Apple's new music streaming service Apple Music has come under fire recently after they announced that they would not be paying artists during their three-month free trial period—three times longer than the industry standard one-month free trial. While Apple tried to argue that this loss of revenue would be made up with their higher royalty rates (reportedly, Apple will pay 1.5% more than average), many independent artists and labels pushed back.
Over the weekend, pop superhero Taylor Swift joined the conversation when she published a levelheaded open-letter to Apple where she argued that artists should be paid their fare share. (It's not surprising that someone with such a command of pop hooks could write a rhetorical hook like this one: "We don’t ask you for free iPhones. Please don’t ask us to provide you with our music for no compensation.")
It looks like Swift's plea was enough to have Apple, a company valued at $730 billion, change its course.
Here are three tweets from Eddy Cue, Apple’s senior vice president of Internet Software and Services:
Here is Swift's full letter:
To Apple, Love Taylor
I write this to explain why I’ll be holding back my album, 1989, from the new streaming service, Apple Music. I feel this deserves an explanation because Apple has been and will continue to be one of my best partners in selling music and creating ways for me to connect with my fans. I respect the company and the truly ingenious minds that have created a legacy based on innovation and pushing the right boundaries.
I’m sure you are aware that Apple Music will be offering a free 3 month trial to anyone who signs up for the service. I’m not sure you know that Apple Music will not be paying writers, producers, or artists for those three months. I find it to be shocking, disappointing, and completely unlike this historically progressive and generous company.
This is not about me. Thankfully I am on my fifth album and can support myself, my band, crew, and entire management team by playing live shows. This is about the new artist or band that has just released their first single and will not be paid for its success. This is about the young songwriter who just got his or her first cut and thought that the royalties from that would get them out of debt. This is about the producer who works tirelessly to innovate and create, just like the innovators and creators at Apple are pioneering in their field…but will not get paid for a quarter of a year’s worth of plays on his or her songs.These are not the complaints of a spoiled, petulant child. These are the echoed sentiments of every artist, writer and producer in my social circles who are afraid to speak up publicly because we admire and respect Apple so much. We simply do not respect this particular call.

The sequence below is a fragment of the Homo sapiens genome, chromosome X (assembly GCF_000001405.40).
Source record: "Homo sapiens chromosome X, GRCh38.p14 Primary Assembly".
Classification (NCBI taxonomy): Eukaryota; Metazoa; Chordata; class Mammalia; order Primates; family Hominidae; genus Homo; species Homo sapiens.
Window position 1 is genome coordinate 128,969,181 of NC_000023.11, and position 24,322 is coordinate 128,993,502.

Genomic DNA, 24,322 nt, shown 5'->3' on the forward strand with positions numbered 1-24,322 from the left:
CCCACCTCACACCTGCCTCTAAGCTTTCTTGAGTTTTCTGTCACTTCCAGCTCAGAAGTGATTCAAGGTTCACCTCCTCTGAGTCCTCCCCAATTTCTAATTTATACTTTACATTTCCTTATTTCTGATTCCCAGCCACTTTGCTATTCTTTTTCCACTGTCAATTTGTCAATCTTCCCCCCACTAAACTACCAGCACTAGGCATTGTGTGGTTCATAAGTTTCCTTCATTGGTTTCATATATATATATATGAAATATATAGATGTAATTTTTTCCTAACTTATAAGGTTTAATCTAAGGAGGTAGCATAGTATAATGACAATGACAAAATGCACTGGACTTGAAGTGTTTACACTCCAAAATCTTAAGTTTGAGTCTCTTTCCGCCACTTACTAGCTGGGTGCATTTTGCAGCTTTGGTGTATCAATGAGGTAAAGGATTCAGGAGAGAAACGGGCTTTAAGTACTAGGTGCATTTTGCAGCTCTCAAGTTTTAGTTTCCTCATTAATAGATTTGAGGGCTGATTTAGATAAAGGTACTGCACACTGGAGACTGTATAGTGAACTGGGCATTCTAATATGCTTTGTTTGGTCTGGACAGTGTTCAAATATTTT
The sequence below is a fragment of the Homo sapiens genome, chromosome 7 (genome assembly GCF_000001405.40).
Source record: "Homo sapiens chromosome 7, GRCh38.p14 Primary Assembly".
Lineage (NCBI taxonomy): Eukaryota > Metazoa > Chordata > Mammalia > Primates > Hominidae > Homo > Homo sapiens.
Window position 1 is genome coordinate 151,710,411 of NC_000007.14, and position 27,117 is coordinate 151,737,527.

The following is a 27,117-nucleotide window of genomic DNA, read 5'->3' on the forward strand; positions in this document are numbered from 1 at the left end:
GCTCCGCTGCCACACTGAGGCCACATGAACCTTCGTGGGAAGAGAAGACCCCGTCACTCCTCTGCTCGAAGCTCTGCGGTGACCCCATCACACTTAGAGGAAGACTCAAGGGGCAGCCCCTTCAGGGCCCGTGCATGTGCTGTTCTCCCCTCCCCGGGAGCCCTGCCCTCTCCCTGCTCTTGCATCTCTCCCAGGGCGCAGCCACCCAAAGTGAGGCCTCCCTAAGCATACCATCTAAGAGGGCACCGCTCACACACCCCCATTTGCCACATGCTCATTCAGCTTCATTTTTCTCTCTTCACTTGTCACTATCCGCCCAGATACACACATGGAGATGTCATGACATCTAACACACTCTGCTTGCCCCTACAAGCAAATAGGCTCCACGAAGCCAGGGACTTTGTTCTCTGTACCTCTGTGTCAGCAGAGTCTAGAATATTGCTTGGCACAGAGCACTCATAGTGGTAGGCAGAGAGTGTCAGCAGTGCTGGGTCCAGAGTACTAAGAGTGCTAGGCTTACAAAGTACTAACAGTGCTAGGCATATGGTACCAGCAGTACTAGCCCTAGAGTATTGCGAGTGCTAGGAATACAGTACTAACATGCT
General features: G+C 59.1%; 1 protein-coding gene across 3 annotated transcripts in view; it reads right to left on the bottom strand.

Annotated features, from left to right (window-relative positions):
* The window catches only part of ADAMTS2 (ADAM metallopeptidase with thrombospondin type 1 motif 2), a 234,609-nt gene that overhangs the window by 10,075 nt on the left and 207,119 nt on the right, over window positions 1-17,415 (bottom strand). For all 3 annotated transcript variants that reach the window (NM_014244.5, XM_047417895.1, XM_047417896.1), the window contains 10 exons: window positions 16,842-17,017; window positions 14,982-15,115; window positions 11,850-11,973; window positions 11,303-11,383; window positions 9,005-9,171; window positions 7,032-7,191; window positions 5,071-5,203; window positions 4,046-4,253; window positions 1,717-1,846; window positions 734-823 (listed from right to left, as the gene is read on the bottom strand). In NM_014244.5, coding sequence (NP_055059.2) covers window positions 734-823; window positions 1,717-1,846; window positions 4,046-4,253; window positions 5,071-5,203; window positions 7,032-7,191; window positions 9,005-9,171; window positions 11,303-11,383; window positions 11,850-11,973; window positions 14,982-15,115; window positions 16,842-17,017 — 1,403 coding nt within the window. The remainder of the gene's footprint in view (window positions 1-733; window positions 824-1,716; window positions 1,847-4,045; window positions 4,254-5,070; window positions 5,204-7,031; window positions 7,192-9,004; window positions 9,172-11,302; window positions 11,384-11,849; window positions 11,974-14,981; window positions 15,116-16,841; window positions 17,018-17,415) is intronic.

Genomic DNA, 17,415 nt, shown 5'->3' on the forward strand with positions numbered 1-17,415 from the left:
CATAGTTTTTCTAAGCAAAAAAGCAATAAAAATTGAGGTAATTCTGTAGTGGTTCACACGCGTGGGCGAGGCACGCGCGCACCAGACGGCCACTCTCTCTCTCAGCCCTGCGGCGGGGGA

I realize that Apple is working towards a goal of paid streaming. I think that is beautiful progress. We know how astronomically successful Apple has been and we know that this incredible company has the money to pay artists, writers and producers for the 3 month trial period… even if it is free for the fans trying it out.
Three months is a long time to go unpaid, and it is unfair to ask anyone to work for nothing. I say this with love, reverence, and admiration for everything else Apple has done. I hope that soon I can join them in the progression towards a streaming model that seems fair to those who create this music. I think this could be the platform that gets it right.
But I say to Apple with all due respect, it’s not too late to change this policy and change the minds of those in the music industry who will be deeply and gravely affected by this. We don’t ask you for free iPhones. Please don’t ask us to provide you with our music for no compensation.
Keep using your powers for good, Taytay. <3